Sen. Lott Wants Insurance Gap Disclosure Enforced by Feds

U.S. Senator Trent Lott, R- Miss., wants to require insurers to disclose property insurance coverage and noncoverage in plain language on the front page of each homeowner’s policy and has introduced a bill giving the Federal Trade Commission enforcement authority to see this is done.

“Insurance policies are notoriously hard to read and understand because they’re primarily written in complex legalese,” Lott said in introducing his bill. “While insurance is a legal contract, it also is a product purchased by consumers. That’s why I believe every insurer should include a plain-English description of a homeowner’s policy, prominently displayed on the policy’s first page.”

Lott’s bill will require this basic description be contained in a “noncoverage disclosure” box stating in bold font, twice the size of the body of the policy’s text, all conditions, exclusions and other limitations pertaining to the individual policy’s coverage.

The bill further requires the Federal Trade Commission to enforce this disclosure requirement, and it establishes penalties for insurers who fail to comply through the FTC’s existing laws governing unfair or deceptive practices.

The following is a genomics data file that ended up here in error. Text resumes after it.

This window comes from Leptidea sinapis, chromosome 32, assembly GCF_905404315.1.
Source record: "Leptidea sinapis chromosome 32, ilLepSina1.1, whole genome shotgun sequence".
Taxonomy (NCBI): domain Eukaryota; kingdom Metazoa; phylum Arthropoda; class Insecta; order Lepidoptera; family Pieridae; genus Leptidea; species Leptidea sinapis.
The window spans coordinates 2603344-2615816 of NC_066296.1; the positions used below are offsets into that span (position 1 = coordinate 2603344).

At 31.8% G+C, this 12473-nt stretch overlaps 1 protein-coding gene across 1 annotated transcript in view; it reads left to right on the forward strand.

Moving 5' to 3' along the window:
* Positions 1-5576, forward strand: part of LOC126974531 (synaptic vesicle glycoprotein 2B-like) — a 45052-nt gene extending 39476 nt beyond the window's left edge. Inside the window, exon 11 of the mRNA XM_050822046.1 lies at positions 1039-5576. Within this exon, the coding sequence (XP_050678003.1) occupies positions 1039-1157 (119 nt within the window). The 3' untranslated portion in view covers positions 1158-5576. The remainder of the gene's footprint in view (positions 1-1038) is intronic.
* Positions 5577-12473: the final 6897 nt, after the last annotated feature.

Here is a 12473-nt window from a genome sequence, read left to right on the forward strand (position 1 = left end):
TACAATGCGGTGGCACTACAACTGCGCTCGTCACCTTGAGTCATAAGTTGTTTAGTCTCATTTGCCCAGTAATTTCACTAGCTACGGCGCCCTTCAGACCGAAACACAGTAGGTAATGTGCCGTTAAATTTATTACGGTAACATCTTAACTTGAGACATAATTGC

Lott contends his bill, the Homeowners’ Insurance Noncoverage Disclosure Act, would save money and time associated with insurance policy disputes.

“Consumer groups have estimated a provision like this could have saved consumers anywhere from $55 billion to $65 billion in Hurricane Katrina’s aftermath,” Lott said. “Having a clear, concise description of every policy serves the best interest of consumers, insurers and taxpayers.”

But insurers oppose the bill, arguing that it duplicates state regulatory requirements involving “plain language” insurance terms and will in fact increase costs.

According to June Holmes, interim chief executive officer of Property Casualty Insurers Association of America (PCI), many states – including Lott’s home state of Mississippi – “are already doing an excellent job in enacting and enforcing these ‘plain language’ requirement.’

Holmes said Lott’s proposal “will do nothing to enhance the ‘plain language’ requirements already on the books in almost every state. But by calling for the FTC to enforce this redundant and unnecessary requirement, Senator Lott’s proposal will add another layer of costly and duplicative federal oversight of a function best left to the states—not to mention the confusion that dueling federal and state regulations would cause for consumers.”